* Stocks gain, gold eases as EU bank worries fade
* Busy week includes talk by Fed's Yellen, China Q2 GDP
* Oil near three-month lows despite violence in Gaza
By Wayne Cole
SYDNEY, July 14 Asian shares rose on Monday as investors put aside concerns about euro zone banks and looked forward to corporate earnings and a raft of global economic events, including testimony from the head of the Federal Reserve.
MSCI's broadest index of Asia-Pacific shares outside Japan was up 0.4 percent, with Seoul putting on 0.3 percent. Japan's Nikkei bounced 0.88 percent after several sessions of losses.
Singapore's main index went flat after the city-state reported a surprise 0.8 percent annualised contraction in economic activity for the second quarter, led by a steep drop in manufacturing. [TOP/CEN>
Financial spreadbetters expected the FTSE 100 to open up 0.1 percent, the DAX 0.3 percent and the CAC 40 0.4 percent.
European markets had calmed on Friday as investors decided that losses associated with the founding family of Banco Espirito Santo were unlikely to disrupt Portugal's financial system or revive broader worries about the bloc's weaker economies.
The S&P 500 EMini contract was trading up 0.2 percent on Monday, after the cash index ended with similar gains on Friday. The Dow closed up 0.17 percent, while the Nasdaq added 0.44 percent.
Attention will be on shares in Citigroup, which sources said it would announce on Monday a deal to pay $7 billion to resolve a U.S. government investigation into shoddy mortgage-backed securities.
Many of the major U.S. banks report earnings this week, along with big tech names including Intel Corp, Yahoo Inc, eBay Inc and Google Inc.
Federal Reserve Chair Janet Yellen's two-day appearance in the U.S. Congress from Tuesday will dominate global markets, which want above all to know how long rates might stay near zero once the central bank ends its asset-buying programme.
The futures market <0#FF:> rallied sharply last week as investors again pushed out the likely timing of a rate hike into the second half of 2015.
Data from the U.S. this week includes retail sales, industrial production and several housing indicators.
In Asia, China reports gross domestic product (GDP) for the second quarter on Wednesday, along with other data including retail sales for June.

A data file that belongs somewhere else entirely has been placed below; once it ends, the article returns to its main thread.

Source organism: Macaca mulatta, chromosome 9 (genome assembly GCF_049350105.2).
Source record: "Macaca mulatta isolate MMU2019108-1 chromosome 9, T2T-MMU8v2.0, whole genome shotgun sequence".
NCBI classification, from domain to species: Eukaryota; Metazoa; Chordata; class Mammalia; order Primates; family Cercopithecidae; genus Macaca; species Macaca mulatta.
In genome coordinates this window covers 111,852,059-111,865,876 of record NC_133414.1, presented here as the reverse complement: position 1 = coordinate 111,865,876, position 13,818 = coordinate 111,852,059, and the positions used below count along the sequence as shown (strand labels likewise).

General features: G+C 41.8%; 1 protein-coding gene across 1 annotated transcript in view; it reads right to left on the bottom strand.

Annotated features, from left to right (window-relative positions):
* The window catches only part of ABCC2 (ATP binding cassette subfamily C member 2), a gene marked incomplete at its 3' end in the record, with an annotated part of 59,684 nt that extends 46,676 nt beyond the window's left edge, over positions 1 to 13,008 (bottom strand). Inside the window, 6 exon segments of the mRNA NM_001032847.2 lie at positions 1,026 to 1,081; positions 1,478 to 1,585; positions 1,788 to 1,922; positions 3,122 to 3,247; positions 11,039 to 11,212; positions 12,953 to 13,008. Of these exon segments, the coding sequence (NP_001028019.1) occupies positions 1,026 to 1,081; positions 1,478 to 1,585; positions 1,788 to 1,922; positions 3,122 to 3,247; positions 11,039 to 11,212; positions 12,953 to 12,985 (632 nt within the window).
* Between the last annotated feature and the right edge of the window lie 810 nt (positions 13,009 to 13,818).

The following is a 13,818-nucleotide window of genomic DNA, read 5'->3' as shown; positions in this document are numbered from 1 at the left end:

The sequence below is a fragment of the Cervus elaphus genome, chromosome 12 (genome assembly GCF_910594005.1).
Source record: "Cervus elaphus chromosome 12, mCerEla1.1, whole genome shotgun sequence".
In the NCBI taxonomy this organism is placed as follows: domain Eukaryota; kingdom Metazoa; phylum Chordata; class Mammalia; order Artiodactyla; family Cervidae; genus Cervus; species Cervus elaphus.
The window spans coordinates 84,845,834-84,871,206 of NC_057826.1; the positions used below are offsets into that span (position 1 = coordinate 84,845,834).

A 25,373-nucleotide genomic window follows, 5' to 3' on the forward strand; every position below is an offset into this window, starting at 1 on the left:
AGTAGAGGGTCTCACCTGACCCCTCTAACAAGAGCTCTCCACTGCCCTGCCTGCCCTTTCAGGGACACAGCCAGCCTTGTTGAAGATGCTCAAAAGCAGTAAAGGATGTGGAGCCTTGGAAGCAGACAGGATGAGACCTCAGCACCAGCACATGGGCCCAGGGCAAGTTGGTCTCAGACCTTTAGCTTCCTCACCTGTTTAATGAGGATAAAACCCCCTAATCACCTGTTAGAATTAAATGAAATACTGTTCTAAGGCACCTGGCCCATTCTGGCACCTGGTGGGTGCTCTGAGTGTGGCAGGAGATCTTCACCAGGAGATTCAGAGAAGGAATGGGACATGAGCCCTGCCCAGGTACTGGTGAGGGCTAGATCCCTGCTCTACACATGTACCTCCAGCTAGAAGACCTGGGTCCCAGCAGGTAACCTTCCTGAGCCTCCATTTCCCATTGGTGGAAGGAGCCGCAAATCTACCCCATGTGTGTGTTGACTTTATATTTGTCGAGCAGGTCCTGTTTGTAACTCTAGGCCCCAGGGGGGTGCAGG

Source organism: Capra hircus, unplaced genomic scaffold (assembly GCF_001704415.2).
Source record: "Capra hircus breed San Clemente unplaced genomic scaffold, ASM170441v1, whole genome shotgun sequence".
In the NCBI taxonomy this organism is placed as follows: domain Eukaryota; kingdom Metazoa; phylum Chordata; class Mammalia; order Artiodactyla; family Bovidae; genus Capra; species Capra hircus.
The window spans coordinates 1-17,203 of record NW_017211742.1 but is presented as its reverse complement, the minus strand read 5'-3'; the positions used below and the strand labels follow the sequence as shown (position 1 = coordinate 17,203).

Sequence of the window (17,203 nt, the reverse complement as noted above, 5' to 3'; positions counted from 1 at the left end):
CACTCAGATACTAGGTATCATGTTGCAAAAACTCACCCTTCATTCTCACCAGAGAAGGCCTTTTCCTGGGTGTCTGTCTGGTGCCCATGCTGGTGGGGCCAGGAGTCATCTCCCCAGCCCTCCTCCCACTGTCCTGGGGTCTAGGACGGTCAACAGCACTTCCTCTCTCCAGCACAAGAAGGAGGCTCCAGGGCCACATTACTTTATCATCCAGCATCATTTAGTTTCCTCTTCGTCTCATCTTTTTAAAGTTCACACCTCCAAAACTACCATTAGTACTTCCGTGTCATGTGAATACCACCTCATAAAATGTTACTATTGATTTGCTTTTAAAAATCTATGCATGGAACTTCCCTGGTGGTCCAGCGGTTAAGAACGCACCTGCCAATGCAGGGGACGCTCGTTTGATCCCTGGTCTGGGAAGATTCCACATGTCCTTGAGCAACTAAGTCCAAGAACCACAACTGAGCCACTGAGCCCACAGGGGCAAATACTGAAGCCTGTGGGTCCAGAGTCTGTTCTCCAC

Analysts estimate the Chinese economy grew 7.4 percent compared to the same quarter last year, aided by modest government stimulus measures, and anything less would be likely to unsettle markets.
The Bank of Japan concludes a two-day meeting on Tuesday and might have to trim its growth forecasts in the wake of disappointing second-quarter data, though it is expected to keep policy steady.
European Central Bank President Mario Draghi will speak at the European Parliament later on Monday while the EU 28 Summit on Wednesday will see Jean Claude Juncker confirmed as EC President.
Bank of England Governor Mark Carney and his deputy Andrew Bailey face questions from the British parliament on Tuesday, while jobs figures the day after will influence the outlook for interest rates.
Currency markets were quiet on Monday with the dollar index a touch firmer at 80.226, a level it has gravitated towards since recovering from a two-month low of 79.740 on July 1. The euro bought $1.3602, having stuck to a tight range around $1.3600 for over a week now.
Against the yen, the greenback fetched 101.41, holding off a seven-week trough of 101.06 plumbed last Thursday. The euro was near 137.95 yen, recovering from last week's fall to a five-month low of 137.50.
Gold slipped back to $1,328.50 an ounce, and away from a 3-1/2 month high of $1,345 reached last week. Prices for the safe-haven metal had been supported in part by the intensified fighting in Gaza.
Yet oil markets seem to have become less concerned that the violence in the Middle East would affect fuel supply in any major way, pulling prices lower over the last few weeks.
On Monday, Brent crude oil was off 2 cents at $106.64 a barrel, not far from a three month-trough of $106.27. U.S. crude shed 42 cents to $100.41 per barrel. (Editing by Richard Borsuk, Kim Coghill & Eric Meijer)